March 8, 2015 / 7:44 pm


My old high school teammate Tom Schuller used to always say that the basket is a cruel mistress. That rang true more than ever Saturday in Assembly Hall. Down 73-71 with two seconds left, Yogi Ferrell stepped to the line for Indiana. He was 9-of-10 before that trip and an 85-percent free throw shooter on the year. After he knocked down the first, members of the IU crowd fell so silent you could hear fans biting their nails in front of television sets across the state of Indiana. Here was a chance to go to overtime and get a win against a tough, gritty Michigan State (21-10, 12-6) team that they desperately wanted. The second free throw took an unfriendly bounce and rolled off the rim. It doesn’t get much crueler than that. IU went on to lose 74-72. It’s difficult to be mad at the leader of the Hoosiers (19-12, 9-9) who finished with 21 points, seven rebounds and six assists, but IU’s head is now treading just above the water as the Hoosiers drop their third consecutive game and eight of their last 12. This isn’t the first time this season Ferrell has failed to come up in a big spot either, missing potential game-winning and tying shots at Maryland and against Purdue. Ferrell said afterwards, “I guess the basketball gods felt good for me for that first free throw, and the second one just rolled out. Pretty disappointing missing that second one, but it happens.”

Tom Crean commended his players’ fight despite their efforts coming up short. Down 67-56 with three minutes left, Crean’s squad came roaring back behind big shots from Ferrell and James Blackmon Jr., who chipped in with 17 of his own. “I’m proud of our fight.,” Crean said. “We fought better in the game. You have to be. Michigan State is going to bring the toughness out in you.”  Tom Izzo’s team left the door open with several missed free throws late, a trend the Spartans would like to break. After Matt Costello missed two foul shots, Blackmon sunk two.  That was followed by Travis Trice going one for two with Denzel Valentine bumping Ferrell on his way down the floor, which resulted in the game-tying free throws.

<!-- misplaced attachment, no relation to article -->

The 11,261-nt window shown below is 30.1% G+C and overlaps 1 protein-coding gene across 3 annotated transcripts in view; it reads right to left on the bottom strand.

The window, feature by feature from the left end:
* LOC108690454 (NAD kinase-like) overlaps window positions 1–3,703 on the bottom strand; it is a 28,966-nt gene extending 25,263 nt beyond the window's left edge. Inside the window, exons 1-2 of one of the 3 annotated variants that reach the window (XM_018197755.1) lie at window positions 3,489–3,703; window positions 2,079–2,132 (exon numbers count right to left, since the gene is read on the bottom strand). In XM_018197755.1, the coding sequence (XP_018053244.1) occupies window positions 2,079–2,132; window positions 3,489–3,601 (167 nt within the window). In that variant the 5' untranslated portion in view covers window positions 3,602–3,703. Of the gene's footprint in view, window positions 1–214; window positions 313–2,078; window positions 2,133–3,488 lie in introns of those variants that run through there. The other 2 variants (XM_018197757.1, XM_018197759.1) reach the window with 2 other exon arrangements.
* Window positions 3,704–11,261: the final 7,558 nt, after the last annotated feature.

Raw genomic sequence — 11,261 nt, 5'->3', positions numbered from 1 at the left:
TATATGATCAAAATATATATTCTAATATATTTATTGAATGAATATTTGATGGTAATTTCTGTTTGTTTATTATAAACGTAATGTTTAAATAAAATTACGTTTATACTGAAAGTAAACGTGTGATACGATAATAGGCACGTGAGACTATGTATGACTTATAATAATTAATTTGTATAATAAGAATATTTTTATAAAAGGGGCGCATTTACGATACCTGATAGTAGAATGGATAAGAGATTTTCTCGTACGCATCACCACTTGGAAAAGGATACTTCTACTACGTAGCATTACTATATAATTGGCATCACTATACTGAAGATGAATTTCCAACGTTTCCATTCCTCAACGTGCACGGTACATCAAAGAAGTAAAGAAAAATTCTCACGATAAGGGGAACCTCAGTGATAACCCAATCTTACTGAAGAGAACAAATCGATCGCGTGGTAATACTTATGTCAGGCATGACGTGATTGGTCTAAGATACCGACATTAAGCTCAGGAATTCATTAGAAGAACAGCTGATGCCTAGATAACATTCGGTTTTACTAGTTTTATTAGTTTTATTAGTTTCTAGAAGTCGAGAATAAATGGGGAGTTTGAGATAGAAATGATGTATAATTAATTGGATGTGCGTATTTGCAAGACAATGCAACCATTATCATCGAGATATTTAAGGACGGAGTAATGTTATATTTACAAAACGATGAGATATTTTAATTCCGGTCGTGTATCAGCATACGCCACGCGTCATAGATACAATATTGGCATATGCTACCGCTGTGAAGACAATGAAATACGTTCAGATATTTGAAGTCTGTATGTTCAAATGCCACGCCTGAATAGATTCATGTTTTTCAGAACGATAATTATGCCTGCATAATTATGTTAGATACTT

Blackmon didn’t feel exactly the same way as his coach. “Well myself I feel like I came out too slow, and I feel like we all tried to turn it on too late,” he said.

Although he said he was proud of their fight, Crean didn’t shy away from the team’s shortcomings and brought up the team’s rebounding several times, “If I have to pin point anything is that we have to get better rebounding the ball,” he said.  Michigan State out-rebounded Indiana 40 to 35 including 15 offensive rebounds that led to 18 second-chance points for the Spartans. Michigan State accomplished these numbers without Branden Dawson, who has been averaging a double double this season. He was forced to sit out today after taking an elbow to the head against Purdue. Crean pointed to rebounding as a key all season long. He turned to the stats, saying that IU is plus-eight rebounding when it wins but average five less rebounds a game than opponents in conference losses.

Despite the disappointment and the bad taste IU will have in its mouth until the Big Ten Tournament, there were some bright spots. After hitting five 3-pointers in his last outing vs Iowa, Nick Zeisloft kept his hot hand, going five for eight from deep and ending with 17 points. But the rest of the bench had just two points.

Barring a few exceptions, the game had all the trademarks of a big Indiana win. The game was at home. The 3-pointer was falling at a decent enough rate, IU hit nine threes in 24 tries, and IU had cleaned up its poor free throw shooting from its recent match ups. After being out-shot by about five attempts per game in its last 11 games, Indiana hit 15 of 20 while MSU went 11 of 20. More absent than anything was the presence of Troy Williams.

After a steal and slam in the opening minutes, Williams ended with just four points and three rebounds – much lower than his averages of almost 14 and seven. His lack of presence was evident. Crean said that he really wasn’t sure what prevented Williams from getting in a rhythm, but he isn’t concerned. He praised the excellent year Williams has had as well as his maturity and added, “I pretty much know he’ll bounce back.”

As for Michigan State, the win came down to toughness, a bounce of the ball and balance. Of the 10 players that stepped on the floor for Tom Izzo, eight scored. Travis Trice led the way with 21, Bryn Forbes had 16 and despite averaging just four and a half points per game on the season, freshman Marvin Clark Jr. stepped up in the absence of Branden Dawson with 14 points and six rebounds. With back-to-back close wins to wrap up the regular season, Michigan State is playing well headed into the Big Ten Tournament. Combine that groove with a wealth of experience and Tom Izzo roaming the sideline, and they have a chance to do some real damage in March.

IU is now headed into the Big Ten Tournament on a three-game slide, and if it loses its first game in in Chicago next week, it will be a big blow to Hoosiers’ tournament résumé and a bid that seemed so secure not long ago. A second consecutive year without March Madness won’t spell good things for Crean, who has been under heavy criticism from the IU fan base.  He’s doing his best to block out the noise, however. “I don’t read anything with my name in it,” he said. When asked about how he gets the team to focus while struggling he said, “We talk a lot about what we have to do. What we have to ignore, what we have to work through, what we have to process.”  With a first round bye, Indiana has five days until its first game of the Big Ten tournament where it might need to make some noise to ensure it doesn’t slip on the wrong side of the bubble.

Follow David on Twitter @Dshug24 and listen to him on “The Morning Blitz” on Wednesdays 10-11 am